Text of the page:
Trading Standards officers in Moray are warning the public to beware of the dangers of fake alcohol after a seizure of 200 bottles of Vodka from a local retailer.
Information provided by Police Scotland following a complaint from a member of the public sparked the raid on a small store – now samples from the bottles have been sent for analysis by the Food Standards Agency (FSA).
Investigations by council officers, supported by intelligence from the FSA and information supplied by the manufacturer, Glen’s Vodka, revealed that allegedly counterfeit vodka has been offered for sale in a number of small independent retail outlets in London, the Midlands and in the north of Scotland.
The allegedly counterfeit Glen’s vodka can be identified by spelling mistakes. The word ‘bottled’ is misspelt on the front label as “Produced and botteled in Great Britain”.
The text below the wording “ENJOY GLEN’S VODKA RESPONSIBLY” on the rear label should read “DRINKAWARE.CO.UK” rather than “D-RINK AWARE.CO.UK”.
Consumers are being advised by the FSA that they need to be vigilant, checking bottles closely for spelling errors on the labels of any Glen’s Vodka brand they may already have purchased. They are being advised not to drink any vodka they suspect is not genuine.
Geoff Ogle, the director of the Food Standards Agency in Scotland, said: “The Food Standards Agency continues to work with enforcement agencies across the UK to stamp out the trade in counterfeit alcohol.
“A very cheap bottle of vodka may seem like a fantastic bargain, but the safest thing to do is not to buy it and if you have any concerns report it immediately to your local authority trading standards.”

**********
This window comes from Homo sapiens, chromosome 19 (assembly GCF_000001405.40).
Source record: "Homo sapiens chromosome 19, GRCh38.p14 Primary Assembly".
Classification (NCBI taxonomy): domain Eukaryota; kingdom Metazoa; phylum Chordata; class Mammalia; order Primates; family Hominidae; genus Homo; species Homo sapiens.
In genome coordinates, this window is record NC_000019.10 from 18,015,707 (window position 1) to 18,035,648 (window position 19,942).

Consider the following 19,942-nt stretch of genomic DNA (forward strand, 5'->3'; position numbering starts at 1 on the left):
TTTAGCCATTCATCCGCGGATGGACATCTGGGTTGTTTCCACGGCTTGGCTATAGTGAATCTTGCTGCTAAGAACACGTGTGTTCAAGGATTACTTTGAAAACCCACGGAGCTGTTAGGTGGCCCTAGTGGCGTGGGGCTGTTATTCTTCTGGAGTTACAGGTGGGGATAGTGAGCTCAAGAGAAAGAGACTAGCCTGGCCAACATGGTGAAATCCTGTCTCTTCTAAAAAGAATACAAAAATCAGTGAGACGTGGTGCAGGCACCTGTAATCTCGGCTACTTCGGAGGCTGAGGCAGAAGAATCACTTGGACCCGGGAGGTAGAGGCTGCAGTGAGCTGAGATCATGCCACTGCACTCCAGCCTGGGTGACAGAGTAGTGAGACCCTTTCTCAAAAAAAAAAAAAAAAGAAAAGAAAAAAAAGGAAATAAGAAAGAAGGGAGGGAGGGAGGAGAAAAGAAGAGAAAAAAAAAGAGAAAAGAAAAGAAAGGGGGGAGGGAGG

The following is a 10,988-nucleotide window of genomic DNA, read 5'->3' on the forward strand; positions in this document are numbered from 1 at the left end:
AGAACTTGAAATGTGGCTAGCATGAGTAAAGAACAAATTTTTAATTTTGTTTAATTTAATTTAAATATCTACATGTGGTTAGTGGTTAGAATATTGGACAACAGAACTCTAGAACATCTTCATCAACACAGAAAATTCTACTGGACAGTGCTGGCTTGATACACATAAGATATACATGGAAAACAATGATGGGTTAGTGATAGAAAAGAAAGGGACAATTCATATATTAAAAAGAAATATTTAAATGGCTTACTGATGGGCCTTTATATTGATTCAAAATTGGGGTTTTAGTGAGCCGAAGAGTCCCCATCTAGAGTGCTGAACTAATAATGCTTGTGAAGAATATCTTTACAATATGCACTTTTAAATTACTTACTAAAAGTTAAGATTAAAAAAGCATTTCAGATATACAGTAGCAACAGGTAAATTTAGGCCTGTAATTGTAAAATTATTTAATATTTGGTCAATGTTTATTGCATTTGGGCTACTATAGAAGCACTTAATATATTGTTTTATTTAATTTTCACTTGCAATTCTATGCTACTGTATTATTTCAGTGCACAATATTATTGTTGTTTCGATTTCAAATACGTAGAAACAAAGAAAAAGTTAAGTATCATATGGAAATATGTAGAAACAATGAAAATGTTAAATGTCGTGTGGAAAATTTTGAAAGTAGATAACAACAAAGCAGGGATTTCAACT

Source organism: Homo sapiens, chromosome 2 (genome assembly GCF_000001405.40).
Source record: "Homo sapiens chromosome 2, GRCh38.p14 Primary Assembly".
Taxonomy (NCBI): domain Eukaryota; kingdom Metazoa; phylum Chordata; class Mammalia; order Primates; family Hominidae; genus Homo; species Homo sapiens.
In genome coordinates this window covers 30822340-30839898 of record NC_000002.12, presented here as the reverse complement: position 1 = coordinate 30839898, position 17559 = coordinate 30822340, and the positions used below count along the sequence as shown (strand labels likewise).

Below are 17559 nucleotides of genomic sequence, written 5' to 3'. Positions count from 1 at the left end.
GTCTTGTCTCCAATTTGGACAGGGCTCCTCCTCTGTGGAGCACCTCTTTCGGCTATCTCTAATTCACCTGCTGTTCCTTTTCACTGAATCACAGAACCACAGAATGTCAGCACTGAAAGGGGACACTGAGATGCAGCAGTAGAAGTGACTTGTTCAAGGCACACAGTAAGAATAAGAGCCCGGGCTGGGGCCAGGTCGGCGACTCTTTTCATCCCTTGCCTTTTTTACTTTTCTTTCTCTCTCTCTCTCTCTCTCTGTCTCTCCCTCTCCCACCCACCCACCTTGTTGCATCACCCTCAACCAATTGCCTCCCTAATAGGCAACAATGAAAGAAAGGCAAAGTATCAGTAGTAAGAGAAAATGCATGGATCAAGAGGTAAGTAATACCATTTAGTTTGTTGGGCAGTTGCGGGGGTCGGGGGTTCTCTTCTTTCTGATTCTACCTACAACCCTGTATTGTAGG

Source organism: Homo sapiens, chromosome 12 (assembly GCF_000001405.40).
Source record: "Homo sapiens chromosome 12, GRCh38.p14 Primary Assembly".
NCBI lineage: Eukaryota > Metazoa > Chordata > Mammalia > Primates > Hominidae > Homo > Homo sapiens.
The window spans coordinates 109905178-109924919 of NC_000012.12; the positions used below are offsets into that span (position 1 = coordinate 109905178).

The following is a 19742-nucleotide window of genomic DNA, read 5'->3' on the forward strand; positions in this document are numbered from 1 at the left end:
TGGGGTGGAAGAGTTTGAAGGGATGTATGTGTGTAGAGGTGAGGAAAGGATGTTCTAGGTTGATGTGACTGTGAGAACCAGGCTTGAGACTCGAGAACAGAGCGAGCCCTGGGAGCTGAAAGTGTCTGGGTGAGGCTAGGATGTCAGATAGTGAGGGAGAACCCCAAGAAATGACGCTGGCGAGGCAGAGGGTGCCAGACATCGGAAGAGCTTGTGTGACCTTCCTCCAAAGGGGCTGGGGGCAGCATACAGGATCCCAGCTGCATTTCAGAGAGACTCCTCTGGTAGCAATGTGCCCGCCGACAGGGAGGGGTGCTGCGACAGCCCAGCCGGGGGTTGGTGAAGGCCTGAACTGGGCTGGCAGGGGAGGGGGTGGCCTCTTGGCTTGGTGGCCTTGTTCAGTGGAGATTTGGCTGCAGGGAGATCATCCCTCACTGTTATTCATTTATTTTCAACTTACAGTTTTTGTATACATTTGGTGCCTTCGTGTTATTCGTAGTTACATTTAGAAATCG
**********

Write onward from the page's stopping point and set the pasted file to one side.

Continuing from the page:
Moray Council principal environmental health officer James McLennan added that it was a cause for concern that fake vodka was being sold in Moray: “Food fraud is not only a crime but it can put the health of the public at risk.
“These drinks can be produced in clandestine premises where there are no controls over hygiene or of the composition of the drinks. Licensed premises should only purchase products from reputable suppliers where the provenance is known.”
The council’s trading standards manager, Peter Adamson, said counterfeit alcohol was a known problem across the UK. He said: “Previous unannounced trading standards and environmental health inspection have not found any in Moray.
“However, this seizure shows that fake alcohol is being sold locally. Retailers are advised to only buy from reliable sources and to seek advice from trading standards if they have concerns that suppliers are selling fake goods.”
Councillor Chris Tuke, who chairs Moray Council’s planning and regulatory services committee, said: “It is concerning that fake vodka has been found for sale. The trade in illicit goods undermines legitimate traders and supports organised criminal groups who manufacture and distribute fake goods.
“Our trading standards and environmental health officers will continue inspections and use complaints and other intelligence to target action against counterfeit goods, including alcohol.”